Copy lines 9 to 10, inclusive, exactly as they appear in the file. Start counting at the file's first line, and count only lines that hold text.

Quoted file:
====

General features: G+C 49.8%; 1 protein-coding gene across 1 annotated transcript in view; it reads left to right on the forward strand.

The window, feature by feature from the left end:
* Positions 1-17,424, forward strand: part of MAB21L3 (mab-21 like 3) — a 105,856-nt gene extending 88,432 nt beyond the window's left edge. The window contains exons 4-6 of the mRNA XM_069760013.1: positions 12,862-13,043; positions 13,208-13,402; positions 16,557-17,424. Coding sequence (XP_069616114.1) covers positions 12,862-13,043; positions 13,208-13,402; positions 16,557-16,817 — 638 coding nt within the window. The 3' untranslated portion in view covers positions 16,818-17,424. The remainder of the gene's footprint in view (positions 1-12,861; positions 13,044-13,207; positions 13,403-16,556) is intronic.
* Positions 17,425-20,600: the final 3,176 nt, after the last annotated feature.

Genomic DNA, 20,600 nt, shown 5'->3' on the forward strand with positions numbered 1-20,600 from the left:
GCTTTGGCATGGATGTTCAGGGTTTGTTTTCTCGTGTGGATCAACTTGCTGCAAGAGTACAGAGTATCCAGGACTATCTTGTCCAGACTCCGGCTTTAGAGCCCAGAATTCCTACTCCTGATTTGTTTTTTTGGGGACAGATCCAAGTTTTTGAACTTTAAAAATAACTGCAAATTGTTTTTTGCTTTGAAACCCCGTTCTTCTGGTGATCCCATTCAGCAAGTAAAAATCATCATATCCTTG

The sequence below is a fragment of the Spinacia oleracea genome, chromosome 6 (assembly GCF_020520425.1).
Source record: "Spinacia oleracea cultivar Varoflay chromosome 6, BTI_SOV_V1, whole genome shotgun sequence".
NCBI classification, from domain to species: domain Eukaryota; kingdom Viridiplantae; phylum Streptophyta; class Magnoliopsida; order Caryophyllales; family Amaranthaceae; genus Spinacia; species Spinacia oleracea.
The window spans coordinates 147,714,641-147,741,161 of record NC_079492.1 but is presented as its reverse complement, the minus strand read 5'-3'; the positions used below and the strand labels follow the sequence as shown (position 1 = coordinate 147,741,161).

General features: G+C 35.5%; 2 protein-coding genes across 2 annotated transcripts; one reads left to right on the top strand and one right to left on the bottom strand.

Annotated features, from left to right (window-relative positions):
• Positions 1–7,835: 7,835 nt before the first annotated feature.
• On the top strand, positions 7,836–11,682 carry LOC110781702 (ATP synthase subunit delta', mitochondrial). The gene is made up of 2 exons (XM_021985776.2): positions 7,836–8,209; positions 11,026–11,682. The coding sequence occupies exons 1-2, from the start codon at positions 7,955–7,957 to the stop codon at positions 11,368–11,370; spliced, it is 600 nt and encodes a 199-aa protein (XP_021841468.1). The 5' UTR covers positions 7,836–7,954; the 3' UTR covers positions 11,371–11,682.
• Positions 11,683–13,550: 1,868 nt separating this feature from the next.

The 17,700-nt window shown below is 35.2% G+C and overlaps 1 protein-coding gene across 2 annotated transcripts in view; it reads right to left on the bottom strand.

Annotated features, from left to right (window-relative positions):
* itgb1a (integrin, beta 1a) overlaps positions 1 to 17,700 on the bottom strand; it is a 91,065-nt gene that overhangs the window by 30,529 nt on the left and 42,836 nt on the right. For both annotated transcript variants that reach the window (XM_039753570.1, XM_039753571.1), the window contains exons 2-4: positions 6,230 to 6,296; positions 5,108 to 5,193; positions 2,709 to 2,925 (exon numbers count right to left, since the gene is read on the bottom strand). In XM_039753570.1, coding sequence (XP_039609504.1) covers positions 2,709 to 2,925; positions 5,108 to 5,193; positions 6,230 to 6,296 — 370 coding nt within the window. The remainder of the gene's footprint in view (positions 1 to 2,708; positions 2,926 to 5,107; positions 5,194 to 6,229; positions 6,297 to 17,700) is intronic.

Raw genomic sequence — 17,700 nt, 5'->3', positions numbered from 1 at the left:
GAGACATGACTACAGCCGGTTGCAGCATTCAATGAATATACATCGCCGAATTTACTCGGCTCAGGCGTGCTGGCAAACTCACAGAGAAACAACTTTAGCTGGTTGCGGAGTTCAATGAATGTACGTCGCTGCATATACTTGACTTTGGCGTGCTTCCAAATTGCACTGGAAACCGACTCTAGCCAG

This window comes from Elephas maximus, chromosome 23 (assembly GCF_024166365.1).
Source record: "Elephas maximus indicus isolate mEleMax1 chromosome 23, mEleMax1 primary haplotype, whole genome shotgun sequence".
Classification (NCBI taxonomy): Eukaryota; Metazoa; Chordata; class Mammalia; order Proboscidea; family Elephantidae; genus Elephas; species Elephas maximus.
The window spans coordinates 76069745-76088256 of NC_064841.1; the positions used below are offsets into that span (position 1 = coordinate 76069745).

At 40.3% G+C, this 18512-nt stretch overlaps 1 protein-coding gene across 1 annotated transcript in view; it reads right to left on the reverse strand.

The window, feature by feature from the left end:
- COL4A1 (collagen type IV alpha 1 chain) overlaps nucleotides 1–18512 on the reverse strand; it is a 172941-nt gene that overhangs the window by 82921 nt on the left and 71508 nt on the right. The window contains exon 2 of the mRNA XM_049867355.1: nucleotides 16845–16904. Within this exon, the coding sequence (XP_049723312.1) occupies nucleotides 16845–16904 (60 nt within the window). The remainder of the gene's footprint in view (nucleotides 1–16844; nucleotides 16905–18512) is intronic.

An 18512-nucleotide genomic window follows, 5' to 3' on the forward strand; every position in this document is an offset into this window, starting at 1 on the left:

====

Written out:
NCBI classification, from domain to species: domain Eukaryota; kingdom Viridiplantae; phylum Streptophyta; class Magnoliopsida; order Caryophyllales; family Amaranthaceae; genus Spinacia; species Spinacia oleracea.
The window spans coordinates 147,714,641-147,741,161 of record NC_079492.1 but is presented as its reverse complement, the minus strand read 5'-3'; the positions used below and the strand labels follow the sequence as shown (position 1 = coordinate 147,741,161).